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About the Library Director

Meet Kim Manning, our library director.

Kim Bell, Director since 2007.My name is Kim Manning.  I have been the library director since 2007.  I firmly believe that the library should be a friendly place where the citizens of Hampton and Franklin County can go to get the latest books, and information.  The Library also provide children's programming, which is very important because these children are the readers, leaders and library users of tomorrow. A Library should not be confused with a museum, because the collection of items is to be used and the collection is constantly changing, which requires funding.  The Hampton Public Library adds over 2,000 new books and eBooks each year. The library's main focus is to add informational as well as popular items to our collection and make them accessible to everyone.  The staff and myself are the connection between you, the user of the library, and the materials you need and in the format you want it in.

If you are the parent of a child or teenager, the Library has so much to offer.  In the children's department, the Library now has 3 Ipads that are downloaded with applications from Iowa Public Television.  These apps provide engaging ways for parents to help their child learn math and literacy concepts. The Library also has two AWE computers that are not only bilingual but offer more educational programs for children ages 2-8 and their families.  These Early Literacy Stations are a dynamic all-in-one digital learning system that offers 60 educational software programs spanning seven curricular areas.

The Hampton Public Library is fortunate to have Esmeralda Ramirez on staff.  Esmeralda, who is bilingual,  is a great addition to the Library's staff. The Library also has magazines and books that are either bilingual or in Spanish.


After all, eons before Amazon and the Kindle, centuries before Barnes & Noble, mankind conceived of a place where a large number of books could be gathered together for the enjoyment and edification of an enlightened citizenry.

Back in 2006 the citizens of Hampton voted to approve a tax levy to further support the Hampton Public Library.  I think that can be viewed as a referendum on the very idea that it does still matter that the Library continues to collect a bunch of books under one roof in the age of the supposed Internet domination.

How else do they matter?  I think in Hampton and Franklin County there are still a significant number of us who love to read.  Deeply.  Thanks to the American insistence on education, and the very belief that every citizen ought to be literate.  So far we are a pretty good nation of readers.  But we need to keep fighting along side our schools to keep children reading at grade level!  Especially those children who are living in homes that have incomes below the poverty guidelines or where English is the second language.  The HPL is presently partnering with our teachers to help these students become literate in English.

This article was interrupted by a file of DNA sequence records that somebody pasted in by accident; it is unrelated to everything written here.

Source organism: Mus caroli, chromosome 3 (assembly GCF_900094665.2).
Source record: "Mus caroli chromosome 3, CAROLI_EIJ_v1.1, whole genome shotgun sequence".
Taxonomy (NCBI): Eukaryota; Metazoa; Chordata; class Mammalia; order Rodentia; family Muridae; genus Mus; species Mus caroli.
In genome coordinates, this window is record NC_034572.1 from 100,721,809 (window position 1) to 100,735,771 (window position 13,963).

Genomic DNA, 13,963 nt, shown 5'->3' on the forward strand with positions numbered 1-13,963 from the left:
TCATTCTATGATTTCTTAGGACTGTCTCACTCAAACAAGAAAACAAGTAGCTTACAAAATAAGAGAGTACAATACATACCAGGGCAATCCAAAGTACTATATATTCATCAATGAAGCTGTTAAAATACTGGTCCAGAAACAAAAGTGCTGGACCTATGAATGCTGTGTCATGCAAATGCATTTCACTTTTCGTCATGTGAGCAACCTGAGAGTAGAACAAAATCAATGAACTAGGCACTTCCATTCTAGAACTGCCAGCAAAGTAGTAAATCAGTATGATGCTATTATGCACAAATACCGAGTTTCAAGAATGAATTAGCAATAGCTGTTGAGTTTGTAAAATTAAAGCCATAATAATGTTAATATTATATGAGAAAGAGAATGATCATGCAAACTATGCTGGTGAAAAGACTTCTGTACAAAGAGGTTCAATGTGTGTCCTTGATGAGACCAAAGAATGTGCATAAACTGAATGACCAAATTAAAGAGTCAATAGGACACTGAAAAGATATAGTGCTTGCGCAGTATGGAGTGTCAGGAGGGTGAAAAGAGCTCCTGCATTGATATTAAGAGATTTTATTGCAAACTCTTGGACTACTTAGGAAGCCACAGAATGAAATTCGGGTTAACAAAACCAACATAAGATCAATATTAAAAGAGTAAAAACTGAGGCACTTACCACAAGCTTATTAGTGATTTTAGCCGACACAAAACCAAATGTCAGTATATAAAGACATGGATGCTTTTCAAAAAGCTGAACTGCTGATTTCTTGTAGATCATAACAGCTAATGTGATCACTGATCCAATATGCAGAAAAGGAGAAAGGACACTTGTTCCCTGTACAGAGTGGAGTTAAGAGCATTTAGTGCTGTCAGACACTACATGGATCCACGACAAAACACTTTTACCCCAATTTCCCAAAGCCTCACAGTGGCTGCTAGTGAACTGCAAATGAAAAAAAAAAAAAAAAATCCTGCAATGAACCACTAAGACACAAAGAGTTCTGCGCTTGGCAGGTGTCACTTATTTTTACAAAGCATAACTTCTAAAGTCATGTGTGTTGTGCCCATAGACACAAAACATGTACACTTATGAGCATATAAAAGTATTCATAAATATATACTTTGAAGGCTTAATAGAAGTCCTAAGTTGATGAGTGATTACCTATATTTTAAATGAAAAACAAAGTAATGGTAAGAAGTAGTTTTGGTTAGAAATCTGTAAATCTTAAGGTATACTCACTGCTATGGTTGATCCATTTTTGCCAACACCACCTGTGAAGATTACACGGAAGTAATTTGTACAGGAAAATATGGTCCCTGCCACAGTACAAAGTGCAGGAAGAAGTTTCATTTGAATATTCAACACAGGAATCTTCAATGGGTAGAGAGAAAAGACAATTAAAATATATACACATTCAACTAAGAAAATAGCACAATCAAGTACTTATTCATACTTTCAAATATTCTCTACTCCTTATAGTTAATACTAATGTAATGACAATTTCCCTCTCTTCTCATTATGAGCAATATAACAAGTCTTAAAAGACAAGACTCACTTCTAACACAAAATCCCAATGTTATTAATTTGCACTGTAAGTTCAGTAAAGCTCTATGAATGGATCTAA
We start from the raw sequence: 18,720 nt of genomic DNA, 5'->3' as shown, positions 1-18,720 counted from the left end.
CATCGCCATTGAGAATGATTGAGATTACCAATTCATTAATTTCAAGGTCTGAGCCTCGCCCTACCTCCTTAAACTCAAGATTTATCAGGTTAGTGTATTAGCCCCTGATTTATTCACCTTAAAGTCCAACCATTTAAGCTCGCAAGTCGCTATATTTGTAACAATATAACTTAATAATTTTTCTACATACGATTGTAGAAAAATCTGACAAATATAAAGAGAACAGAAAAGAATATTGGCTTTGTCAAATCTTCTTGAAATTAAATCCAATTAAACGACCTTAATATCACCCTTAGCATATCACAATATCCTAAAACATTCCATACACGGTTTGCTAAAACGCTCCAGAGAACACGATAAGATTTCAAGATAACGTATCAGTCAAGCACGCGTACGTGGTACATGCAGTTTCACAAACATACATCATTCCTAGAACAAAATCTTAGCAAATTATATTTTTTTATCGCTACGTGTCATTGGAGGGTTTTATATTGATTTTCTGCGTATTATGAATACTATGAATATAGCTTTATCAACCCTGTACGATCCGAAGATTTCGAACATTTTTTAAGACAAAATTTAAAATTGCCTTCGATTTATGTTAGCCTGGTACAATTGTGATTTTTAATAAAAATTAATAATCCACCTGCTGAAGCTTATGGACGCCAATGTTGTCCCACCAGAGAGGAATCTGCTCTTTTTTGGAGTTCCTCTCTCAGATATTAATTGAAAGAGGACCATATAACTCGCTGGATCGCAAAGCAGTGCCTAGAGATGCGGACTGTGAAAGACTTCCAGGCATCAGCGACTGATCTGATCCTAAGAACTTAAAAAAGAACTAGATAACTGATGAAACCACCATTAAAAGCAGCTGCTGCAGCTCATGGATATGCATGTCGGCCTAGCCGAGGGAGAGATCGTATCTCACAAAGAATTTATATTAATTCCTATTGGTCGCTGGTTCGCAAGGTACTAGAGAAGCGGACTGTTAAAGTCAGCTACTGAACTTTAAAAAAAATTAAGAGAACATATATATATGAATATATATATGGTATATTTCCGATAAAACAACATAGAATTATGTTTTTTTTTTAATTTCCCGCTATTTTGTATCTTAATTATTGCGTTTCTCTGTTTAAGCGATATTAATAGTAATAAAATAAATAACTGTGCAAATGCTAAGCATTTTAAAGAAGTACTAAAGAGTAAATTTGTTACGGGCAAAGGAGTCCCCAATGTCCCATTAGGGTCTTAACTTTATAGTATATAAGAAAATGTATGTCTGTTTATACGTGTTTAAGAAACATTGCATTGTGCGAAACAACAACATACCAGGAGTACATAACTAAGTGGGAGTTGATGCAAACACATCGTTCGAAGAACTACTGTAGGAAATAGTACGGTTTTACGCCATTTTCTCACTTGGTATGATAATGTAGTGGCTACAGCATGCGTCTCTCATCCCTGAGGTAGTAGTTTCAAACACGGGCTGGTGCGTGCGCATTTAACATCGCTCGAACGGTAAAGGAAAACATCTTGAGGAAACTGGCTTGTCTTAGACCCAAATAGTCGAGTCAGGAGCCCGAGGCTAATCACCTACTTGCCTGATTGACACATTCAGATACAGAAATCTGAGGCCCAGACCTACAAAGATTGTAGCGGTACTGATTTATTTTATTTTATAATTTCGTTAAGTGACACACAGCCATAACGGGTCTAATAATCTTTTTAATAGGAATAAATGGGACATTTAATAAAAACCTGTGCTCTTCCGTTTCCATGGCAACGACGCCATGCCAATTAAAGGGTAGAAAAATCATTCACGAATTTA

Another reason libraries matter is because they are good places to be.  A library is a very calming place with no commerce taking place except for the t-shirts and book bags the Friends of the Library are selling.  Great libraries, large and small, wrap you in silence, offer you something good to read, and tuck you into a comfortable chair where no one will bother you till closing time. You may not get to the library more than once every five years, but you want it to be there.  It's an insurance policy.

Libraries also matter because of Librarians.  Unlike far too many government employees, public librarians step up and ask what can we do for you.  And then if at all possible, we do it.

Libraries matter because they provide Internet connectivity 24 hours a day.  The Hampton-Dumont students are loaned a small laptop for the school year.  Some of these students live in homes where the Internet is not affordable.  So the students come to the Library.

Libraries still matter because of their webpages.  On the HPL's webpage, you can find a language program of over 90 languages, downloadable audio books and eBooks.  Also downloadable music that you can keep as long as you want.  The webpage also has Learning Express, a database on which the citizens of Hampton can take practice test for their high school equivalency.  Elementary students can read and take a test to improve their reading comprehension.  And older citizens can learn how to use the Internet and email.

Our Carnegie library building is part of the historical downtown and on the Historic Register.  It is located on Highway 3, where many people passing through stop to see the historical building. Our new parking lot and courtyard are a beautiful addition to this Carnegie building.  The new entrance to the children's department is more user friendly for the handicapped as well as parents with young children.  Thanks to the Citizens of Hampton, Donna Mae Burmester, the City of Hampton, the Foundation of the Hampton Public Library, the Board of Trustees of the Library, and the Foster and Evelyn Barkema Charitable Trust, the Library has been restored and improved upon. Engineering: Short Elliott Hendrickson  General Contractor: Adams Concrete & Construction.

Thanks,

Kim Manning, Director